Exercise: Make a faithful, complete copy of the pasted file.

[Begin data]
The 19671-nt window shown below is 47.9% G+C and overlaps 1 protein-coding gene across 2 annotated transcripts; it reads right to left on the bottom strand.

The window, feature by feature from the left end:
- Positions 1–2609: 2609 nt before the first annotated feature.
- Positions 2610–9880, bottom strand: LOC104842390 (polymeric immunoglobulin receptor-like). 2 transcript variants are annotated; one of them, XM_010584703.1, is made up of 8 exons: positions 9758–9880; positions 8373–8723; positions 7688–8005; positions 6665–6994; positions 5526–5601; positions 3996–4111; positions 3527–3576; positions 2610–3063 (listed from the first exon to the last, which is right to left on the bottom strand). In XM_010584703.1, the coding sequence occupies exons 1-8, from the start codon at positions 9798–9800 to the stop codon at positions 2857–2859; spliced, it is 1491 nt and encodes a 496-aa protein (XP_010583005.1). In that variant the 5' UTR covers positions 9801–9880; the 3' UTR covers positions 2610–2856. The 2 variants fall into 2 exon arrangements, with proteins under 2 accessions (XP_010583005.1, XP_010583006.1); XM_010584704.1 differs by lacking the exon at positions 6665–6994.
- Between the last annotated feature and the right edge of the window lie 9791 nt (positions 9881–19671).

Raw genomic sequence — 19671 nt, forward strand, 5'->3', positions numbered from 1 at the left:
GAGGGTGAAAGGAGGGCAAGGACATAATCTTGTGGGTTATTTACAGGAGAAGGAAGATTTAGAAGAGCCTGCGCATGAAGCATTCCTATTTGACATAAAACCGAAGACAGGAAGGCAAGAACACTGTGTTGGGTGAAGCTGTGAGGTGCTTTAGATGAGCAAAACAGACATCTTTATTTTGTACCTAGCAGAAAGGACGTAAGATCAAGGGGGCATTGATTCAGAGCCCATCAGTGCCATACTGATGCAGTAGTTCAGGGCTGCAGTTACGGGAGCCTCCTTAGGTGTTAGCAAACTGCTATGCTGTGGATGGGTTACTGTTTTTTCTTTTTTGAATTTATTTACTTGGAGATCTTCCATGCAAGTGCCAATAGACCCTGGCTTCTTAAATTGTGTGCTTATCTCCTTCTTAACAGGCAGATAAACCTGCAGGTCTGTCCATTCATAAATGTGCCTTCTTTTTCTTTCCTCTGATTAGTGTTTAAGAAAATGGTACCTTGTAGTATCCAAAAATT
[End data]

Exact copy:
The 19671-nt window shown below is 47.9% G+C and overlaps 1 protein-coding gene across 2 annotated transcripts; it reads right to left on the bottom strand.

The window, feature by feature from the left end:
- Positions 1–2609: 2609 nt before the first annotated feature.
- Positions 2610–9880, bottom strand: LOC104842390 (polymeric immunoglobulin receptor-like). 2 transcript variants are annotated; one of them, XM_010584703.1, is made up of 8 exons: positions 9758–9880; positions 8373–8723; positions 7688–8005; positions 6665–6994; positions 5526–5601; positions 3996–4111; positions 3527–3576; positions 2610–3063 (listed from the first exon to the last, which is right to left on the bottom strand). In XM_010584703.1, the coding sequence occupies exons 1-8, from the start codon at positions 9798–9800 to the stop codon at positions 2857–2859; spliced, it is 1491 nt and encodes a 496-aa protein (XP_010583005.1). In that variant the 5' UTR covers positions 9801–9880; the 3' UTR covers positions 2610–2856. The 2 variants fall into 2 exon arrangements, with proteins under 2 accessions (XP_010583005.1, XP_010583006.1); XM_010584704.1 differs by lacking the exon at positions 6665–6994.
- Between the last annotated feature and the right edge of the window lie 9791 nt (positions 9881–19671).

Raw genomic sequence — 19671 nt, forward strand, 5'->3', positions numbered from 1 at the left:
GAGGGTGAAAGGAGGGCAAGGACATAATCTTGTGGGTTATTTACAGGAGAAGGAAGATTTAGAAGAGCCTGCGCATGAAGCATTCCTATTTGACATAAAACCGAAGACAGGAAGGCAAGAACACTGTGTTGGGTGAAGCTGTGAGGTGCTTTAGATGAGCAAAACAGACATCTTTATTTTGTACCTAGCAGAAAGGACGTAAGATCAAGGGGGCATTGATTCAGAGCCCATCAGTGCCATACTGATGCAGTAGTTCAGGGCTGCAGTTACGGGAGCCTCCTTAGGTGTTAGCAAACTGCTATGCTGTGGATGGGTTACTGTTTTTTCTTTTTTGAATTTATTTACTTGGAGATCTTCCATGCAAGTGCCAATAGACCCTGGCTTCTTAAATTGTGTGCTTATCTCCTTCTTAACAGGCAGATAAACCTGCAGGTCTGTCCATTCATAAATGTGCCTTCTTTTTCTTTCCTCTGATTAGTGTTTAAGAAAATGGTACCTTGTAGTATCCAAAAATT